Alcool brulee in Fastnet lamp

Kelpie

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I really doubt it! Alcohol and lamp oil are not closely related.
Get a parrafin cooker and then you cna run both on lamp oil, but it will cost you...
 

VicS

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I think you will find that l'alcool à brûler, methylated spirit (CDA) or any other form of denatured alcohol will burn with a non luminous flame so not particularly useful in a lamp.
 

VicS

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And a lot faster..

Best for the BBQ

DO NOT USE any form of ethanol ( meths etc) on a barbecue.
It is very dangerous to use any such highly flammable liquid.
Every year people are seriously burned as a result.

Likewise and even more dangerous, petrol.

Use only a proper BBQ lighting fluid, which as a much higher flash point.
 

planteater

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I think you will find that l'alcool à brûler, methylated spirit (CDA) or any other form of denatured alcohol will burn with a non luminous flame so not particularly useful in a lamp.

A very good point!

I may be cheapskate but a lamp that burns with an invisible flame is no bargain.

Is there any cheaper alternative to lamp oil?
 

VicS

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Ordinary paraffin ( kerosene) but lamp oil may be a bit more highly refined and burn with less smell. Scented sometimes too isn't it?
 

DownWest

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VicS,
Quite right, it does go with a bit of vigour... I have used white spirit, cellulose thinners and parrafin (never petrol!) on the BBQ. But I do stand back.. Bit iresponsible to recomend it on open forum. The alcool bruler leaves less after taste though. All depends what's handy..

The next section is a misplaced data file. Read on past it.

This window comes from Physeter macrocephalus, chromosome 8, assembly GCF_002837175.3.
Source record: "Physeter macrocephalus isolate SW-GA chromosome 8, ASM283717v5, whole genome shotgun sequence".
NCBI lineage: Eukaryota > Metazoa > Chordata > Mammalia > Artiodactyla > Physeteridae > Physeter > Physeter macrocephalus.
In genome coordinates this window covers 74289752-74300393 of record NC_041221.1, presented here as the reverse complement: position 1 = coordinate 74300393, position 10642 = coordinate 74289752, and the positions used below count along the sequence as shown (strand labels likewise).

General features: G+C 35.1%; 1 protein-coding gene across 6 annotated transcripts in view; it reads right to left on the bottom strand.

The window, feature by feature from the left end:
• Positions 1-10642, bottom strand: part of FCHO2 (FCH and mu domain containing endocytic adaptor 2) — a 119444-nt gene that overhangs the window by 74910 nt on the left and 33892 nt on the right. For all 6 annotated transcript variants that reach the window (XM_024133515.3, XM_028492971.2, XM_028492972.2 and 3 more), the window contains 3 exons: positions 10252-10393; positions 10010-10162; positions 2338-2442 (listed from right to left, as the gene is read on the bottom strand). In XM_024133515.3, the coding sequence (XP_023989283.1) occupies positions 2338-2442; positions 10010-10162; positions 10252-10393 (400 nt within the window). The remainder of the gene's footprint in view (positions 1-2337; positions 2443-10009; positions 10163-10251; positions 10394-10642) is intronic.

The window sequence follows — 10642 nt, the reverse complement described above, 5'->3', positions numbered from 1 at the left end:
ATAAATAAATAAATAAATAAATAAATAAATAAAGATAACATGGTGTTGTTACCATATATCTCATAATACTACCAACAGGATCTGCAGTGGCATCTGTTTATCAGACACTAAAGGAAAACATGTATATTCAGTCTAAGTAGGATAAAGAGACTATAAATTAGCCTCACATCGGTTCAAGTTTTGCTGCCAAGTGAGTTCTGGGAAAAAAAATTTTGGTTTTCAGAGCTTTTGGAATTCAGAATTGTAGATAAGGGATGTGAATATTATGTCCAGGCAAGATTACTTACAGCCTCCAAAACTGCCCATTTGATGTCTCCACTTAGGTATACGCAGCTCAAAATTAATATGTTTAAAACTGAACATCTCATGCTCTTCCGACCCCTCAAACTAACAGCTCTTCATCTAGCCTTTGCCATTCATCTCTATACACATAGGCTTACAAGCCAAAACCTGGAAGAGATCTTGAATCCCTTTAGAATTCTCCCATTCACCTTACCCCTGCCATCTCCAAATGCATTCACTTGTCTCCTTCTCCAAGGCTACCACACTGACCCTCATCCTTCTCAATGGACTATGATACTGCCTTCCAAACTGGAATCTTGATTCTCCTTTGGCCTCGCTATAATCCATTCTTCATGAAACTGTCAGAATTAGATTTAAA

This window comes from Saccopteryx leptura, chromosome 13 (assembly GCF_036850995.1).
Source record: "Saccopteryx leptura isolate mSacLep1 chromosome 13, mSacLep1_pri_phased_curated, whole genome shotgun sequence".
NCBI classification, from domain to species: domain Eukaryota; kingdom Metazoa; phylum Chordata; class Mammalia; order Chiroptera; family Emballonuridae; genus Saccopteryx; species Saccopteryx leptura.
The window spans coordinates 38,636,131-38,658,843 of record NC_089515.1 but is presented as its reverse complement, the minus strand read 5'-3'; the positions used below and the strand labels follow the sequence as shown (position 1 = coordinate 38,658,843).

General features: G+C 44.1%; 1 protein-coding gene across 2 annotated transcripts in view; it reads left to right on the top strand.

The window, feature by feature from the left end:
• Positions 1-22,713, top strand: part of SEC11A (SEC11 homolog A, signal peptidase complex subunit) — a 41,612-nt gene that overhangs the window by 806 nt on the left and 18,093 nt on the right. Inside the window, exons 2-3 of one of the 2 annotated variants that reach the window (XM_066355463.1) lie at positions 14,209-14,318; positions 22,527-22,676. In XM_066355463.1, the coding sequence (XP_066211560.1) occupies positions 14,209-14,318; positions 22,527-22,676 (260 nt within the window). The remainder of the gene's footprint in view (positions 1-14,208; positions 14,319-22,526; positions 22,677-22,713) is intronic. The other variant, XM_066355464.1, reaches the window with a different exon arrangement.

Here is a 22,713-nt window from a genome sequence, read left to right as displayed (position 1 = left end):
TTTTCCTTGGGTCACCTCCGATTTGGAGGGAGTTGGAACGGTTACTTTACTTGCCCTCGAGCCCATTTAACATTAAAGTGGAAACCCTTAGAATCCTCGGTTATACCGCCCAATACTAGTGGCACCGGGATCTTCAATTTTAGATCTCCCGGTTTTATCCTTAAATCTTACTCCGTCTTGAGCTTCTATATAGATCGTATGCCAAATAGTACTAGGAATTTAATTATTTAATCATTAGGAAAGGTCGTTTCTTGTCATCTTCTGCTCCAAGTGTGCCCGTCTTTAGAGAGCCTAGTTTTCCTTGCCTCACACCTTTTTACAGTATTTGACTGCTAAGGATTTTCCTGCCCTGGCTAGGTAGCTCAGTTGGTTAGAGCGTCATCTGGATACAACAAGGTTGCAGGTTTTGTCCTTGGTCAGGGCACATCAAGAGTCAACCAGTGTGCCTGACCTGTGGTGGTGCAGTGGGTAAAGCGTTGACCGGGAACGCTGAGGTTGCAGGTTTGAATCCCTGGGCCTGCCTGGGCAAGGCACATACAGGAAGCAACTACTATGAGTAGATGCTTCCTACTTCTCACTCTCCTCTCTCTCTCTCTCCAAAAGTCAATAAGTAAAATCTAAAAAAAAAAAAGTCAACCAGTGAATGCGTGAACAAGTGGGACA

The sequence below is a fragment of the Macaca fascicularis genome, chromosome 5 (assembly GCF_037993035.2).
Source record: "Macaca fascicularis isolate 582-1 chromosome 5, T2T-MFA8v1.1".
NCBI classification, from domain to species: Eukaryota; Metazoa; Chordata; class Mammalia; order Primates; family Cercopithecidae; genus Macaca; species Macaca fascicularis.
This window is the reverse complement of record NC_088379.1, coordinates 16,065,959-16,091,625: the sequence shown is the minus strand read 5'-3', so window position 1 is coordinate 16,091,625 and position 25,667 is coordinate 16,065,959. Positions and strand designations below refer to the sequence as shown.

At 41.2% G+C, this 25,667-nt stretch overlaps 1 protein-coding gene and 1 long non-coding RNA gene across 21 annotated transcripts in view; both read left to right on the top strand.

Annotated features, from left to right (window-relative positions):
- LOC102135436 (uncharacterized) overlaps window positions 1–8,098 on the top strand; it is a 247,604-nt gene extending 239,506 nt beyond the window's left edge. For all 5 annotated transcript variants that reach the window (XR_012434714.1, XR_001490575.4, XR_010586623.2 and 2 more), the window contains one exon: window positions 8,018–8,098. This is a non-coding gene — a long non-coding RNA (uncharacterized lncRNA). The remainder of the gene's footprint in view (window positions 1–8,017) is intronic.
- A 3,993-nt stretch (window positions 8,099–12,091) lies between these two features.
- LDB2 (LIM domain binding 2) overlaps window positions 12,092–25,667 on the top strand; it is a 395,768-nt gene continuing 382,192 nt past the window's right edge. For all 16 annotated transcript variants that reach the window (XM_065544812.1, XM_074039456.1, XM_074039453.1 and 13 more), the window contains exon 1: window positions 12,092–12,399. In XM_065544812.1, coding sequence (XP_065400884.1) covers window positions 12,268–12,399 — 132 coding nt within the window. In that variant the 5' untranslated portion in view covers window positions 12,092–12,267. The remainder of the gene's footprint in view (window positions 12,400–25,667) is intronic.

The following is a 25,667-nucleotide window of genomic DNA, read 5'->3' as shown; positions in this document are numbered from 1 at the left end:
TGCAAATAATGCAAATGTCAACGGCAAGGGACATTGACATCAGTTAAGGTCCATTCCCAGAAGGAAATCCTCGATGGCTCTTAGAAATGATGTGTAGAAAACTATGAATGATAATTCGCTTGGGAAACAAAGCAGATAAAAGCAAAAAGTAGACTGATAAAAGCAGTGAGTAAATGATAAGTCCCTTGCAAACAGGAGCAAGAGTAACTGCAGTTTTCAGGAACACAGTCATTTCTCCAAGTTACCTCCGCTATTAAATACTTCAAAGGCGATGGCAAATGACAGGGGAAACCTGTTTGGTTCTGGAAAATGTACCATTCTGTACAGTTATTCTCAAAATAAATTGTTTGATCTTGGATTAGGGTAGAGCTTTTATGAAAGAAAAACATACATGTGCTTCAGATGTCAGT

VicS

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VicS,
Quite right, it does go with a bit of vigour... I have used white spirit, cellulose thinners and parrafin (never petrol!) on the BBQ. But I do stand back.. Bit iresponsible to recomend it on open forum. The alcool bruler leaves less after taste though. All depends what's handy..
Paraffin is safe.. as far as we could tell in the lab thats basically what BBQ lighting fluid is.

Let it burn off before cooking and there's no taste.
 

DownWest

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Right, but there is always a bit of pressure from the hungry to get the food on. We used to use parrafin years ago, same as we used in the lamps (70s) Every Sunday we washed out the lights glasses to get rid of the black stuff. No lecky on the farm in the Algarve then.. Pressure lanterns with mantles were good fun too. Good light, but hot, so we had to angle it to give the best light with the least heat in 30deg temps.
 

vyv_cox

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A very good point!

I may be cheapskate but a lamp that burns with an invisible flame is no bargain.

Is there any cheaper alternative to lamp oil?

For the volume that I use I can stand the cost of lamp oil, which AFAIK is close to paraffin in molecular weight but with a very low sulphur level. Many garden centres and suchlike sell smell-free fuel for paraffin heaters, said to be OK for indoor use. Presumably this won't be a million miles from lamp oil.

The fuel sold by B&Q is marketed by Bartoline. You can compare the datasheets for their lampoil and paraffin here. There are slight differences but they don't seem very significant to me.
 
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